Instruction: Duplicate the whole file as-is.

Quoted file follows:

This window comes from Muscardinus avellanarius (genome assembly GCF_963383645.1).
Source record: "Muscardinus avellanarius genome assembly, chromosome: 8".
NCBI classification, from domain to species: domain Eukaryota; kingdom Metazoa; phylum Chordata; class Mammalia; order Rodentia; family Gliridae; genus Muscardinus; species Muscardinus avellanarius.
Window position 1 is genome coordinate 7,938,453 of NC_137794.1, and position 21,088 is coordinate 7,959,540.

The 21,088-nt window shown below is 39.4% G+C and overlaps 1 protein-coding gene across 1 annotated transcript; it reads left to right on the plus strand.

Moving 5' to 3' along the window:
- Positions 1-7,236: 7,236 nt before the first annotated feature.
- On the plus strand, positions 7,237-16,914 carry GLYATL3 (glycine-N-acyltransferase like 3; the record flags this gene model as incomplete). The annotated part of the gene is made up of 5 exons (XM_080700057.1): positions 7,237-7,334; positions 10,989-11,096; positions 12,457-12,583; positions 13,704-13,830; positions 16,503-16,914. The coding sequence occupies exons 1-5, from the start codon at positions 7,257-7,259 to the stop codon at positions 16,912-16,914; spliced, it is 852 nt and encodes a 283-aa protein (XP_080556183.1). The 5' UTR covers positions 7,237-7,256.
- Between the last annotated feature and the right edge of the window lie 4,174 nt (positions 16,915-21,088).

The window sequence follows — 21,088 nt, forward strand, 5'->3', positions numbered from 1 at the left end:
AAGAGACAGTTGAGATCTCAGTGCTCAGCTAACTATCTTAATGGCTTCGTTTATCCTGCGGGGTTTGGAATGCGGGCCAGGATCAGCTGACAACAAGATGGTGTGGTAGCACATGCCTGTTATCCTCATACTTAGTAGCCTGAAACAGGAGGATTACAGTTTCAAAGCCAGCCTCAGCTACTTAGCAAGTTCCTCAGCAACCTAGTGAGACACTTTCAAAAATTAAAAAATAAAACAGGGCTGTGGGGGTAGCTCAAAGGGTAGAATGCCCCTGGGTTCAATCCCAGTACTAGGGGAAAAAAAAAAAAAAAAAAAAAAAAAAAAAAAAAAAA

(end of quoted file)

This window comes from Muscardinus avellanarius (genome assembly GCF_963383645.1).
Source record: "Muscardinus avellanarius genome assembly, chromosome: 8".
NCBI classification, from domain to species: domain Eukaryota; kingdom Metazoa; phylum Chordata; class Mammalia; order Rodentia; family Gliridae; genus Muscardinus; species Muscardinus avellanarius.
Window position 1 is genome coordinate 7,938,453 of NC_137794.1, and position 21,088 is coordinate 7,959,540.

The 21,088-nt window shown below is 39.4% G+C and overlaps 1 protein-coding gene across 1 annotated transcript; it reads left to right on the plus strand.

Moving 5' to 3' along the window:
- Positions 1-7,236: 7,236 nt before the first annotated feature.
- On the plus strand, positions 7,237-16,914 carry GLYATL3 (glycine-N-acyltransferase like 3; the record flags this gene model as incomplete). The annotated part of the gene is made up of 5 exons (XM_080700057.1): positions 7,237-7,334; positions 10,989-11,096; positions 12,457-12,583; positions 13,704-13,830; positions 16,503-16,914. The coding sequence occupies exons 1-5, from the start codon at positions 7,257-7,259 to the stop codon at positions 16,912-16,914; spliced, it is 852 nt and encodes a 283-aa protein (XP_080556183.1). The 5' UTR covers positions 7,237-7,256.
- Between the last annotated feature and the right edge of the window lie 4,174 nt (positions 16,915-21,088).

The window sequence follows — 21,088 nt, forward strand, 5'->3', positions numbered from 1 at the left end:
AAGAGACAGTTGAGATCTCAGTGCTCAGCTAACTATCTTAATGGCTTCGTTTATCCTGCGGGGTTTGGAATGCGGGCCAGGATCAGCTGACAACAAGATGGTGTGGTAGCACATGCCTGTTATCCTCATACTTAGTAGCCTGAAACAGGAGGATTACAGTTTCAAAGCCAGCCTCAGCTACTTAGCAAGTTCCTCAGCAACCTAGTGAGACACTTTCAAAAATTAAAAAATAAAACAGGGCTGTGGGGGTAGCTCAAAGGGTAGAATGCCCCTGGGTTCAATCCCAGTACTAGGGGAAAAAAAAAAAAAAAAAAAAAAAAAAAAAAAAAAAA